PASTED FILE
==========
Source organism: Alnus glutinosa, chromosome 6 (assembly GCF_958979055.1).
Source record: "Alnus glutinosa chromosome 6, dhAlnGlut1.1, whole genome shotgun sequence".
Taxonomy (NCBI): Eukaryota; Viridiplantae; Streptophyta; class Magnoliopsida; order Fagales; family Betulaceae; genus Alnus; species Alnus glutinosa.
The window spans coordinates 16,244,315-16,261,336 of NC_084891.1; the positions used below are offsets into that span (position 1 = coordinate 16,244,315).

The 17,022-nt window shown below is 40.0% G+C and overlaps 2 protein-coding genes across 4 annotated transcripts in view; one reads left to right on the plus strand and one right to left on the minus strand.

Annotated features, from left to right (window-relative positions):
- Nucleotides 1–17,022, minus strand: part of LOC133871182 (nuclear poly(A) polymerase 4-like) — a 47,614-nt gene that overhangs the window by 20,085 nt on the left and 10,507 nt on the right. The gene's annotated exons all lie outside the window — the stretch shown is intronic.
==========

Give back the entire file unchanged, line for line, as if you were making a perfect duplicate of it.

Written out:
Source organism: Alnus glutinosa, chromosome 6 (assembly GCF_958979055.1).
Source record: "Alnus glutinosa chromosome 6, dhAlnGlut1.1, whole genome shotgun sequence".
Taxonomy (NCBI): Eukaryota; Viridiplantae; Streptophyta; class Magnoliopsida; order Fagales; family Betulaceae; genus Alnus; species Alnus glutinosa.
The window spans coordinates 16,244,315-16,261,336 of NC_084891.1; the positions used below are offsets into that span (position 1 = coordinate 16,244,315).

The 17,022-nt window shown below is 40.0% G+C and overlaps 2 protein-coding genes across 4 annotated transcripts in view; one reads left to right on the plus strand and one right to left on the minus strand.

Annotated features, from left to right (window-relative positions):
- Nucleotides 1–17,022, minus strand: part of LOC133871182 (nuclear poly(A) polymerase 4-like) — a 47,614-nt gene that overhangs the window by 20,085 nt on the left and 10,507 nt on the right. The gene's annotated exons all lie outside the window — the stretch shown is intronic.